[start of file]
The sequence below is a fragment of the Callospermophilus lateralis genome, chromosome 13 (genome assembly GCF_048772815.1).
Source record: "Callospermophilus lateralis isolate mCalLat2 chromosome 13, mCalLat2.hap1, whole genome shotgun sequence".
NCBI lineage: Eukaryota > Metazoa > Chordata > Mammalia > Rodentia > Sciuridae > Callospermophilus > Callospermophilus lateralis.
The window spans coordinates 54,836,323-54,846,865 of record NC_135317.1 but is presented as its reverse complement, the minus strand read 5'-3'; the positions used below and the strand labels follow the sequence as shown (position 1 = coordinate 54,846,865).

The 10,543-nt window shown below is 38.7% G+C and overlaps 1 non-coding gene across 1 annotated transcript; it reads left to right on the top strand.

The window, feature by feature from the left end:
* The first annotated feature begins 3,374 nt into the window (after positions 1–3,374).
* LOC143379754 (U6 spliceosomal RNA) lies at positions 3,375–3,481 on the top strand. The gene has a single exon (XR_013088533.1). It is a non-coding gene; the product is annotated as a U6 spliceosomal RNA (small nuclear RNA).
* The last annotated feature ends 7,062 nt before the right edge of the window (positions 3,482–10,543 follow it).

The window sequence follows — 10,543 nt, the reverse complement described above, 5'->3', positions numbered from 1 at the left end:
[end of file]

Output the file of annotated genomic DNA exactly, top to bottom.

The sequence below is a fragment of the Callospermophilus lateralis genome, chromosome 13 (genome assembly GCF_048772815.1).
Source record: "Callospermophilus lateralis isolate mCalLat2 chromosome 13, mCalLat2.hap1, whole genome shotgun sequence".
NCBI lineage: Eukaryota > Metazoa > Chordata > Mammalia > Rodentia > Sciuridae > Callospermophilus > Callospermophilus lateralis.
The window spans coordinates 54,836,323-54,846,865 of record NC_135317.1 but is presented as its reverse complement, the minus strand read 5'-3'; the positions used below and the strand labels follow the sequence as shown (position 1 = coordinate 54,846,865).

The 10,543-nt window shown below is 38.7% G+C and overlaps 1 non-coding gene across 1 annotated transcript; it reads left to right on the top strand.

The window, feature by feature from the left end:
* The first annotated feature begins 3,374 nt into the window (after positions 1–3,374).
* LOC143379754 (U6 spliceosomal RNA) lies at positions 3,375–3,481 on the top strand. The gene has a single exon (XR_013088533.1). It is a non-coding gene; the product is annotated as a U6 spliceosomal RNA (small nuclear RNA).
* The last annotated feature ends 7,062 nt before the right edge of the window (positions 3,482–10,543 follow it).

The window sequence follows — 10,543 nt, the reverse complement described above, 5'->3', positions numbered from 1 at the left end: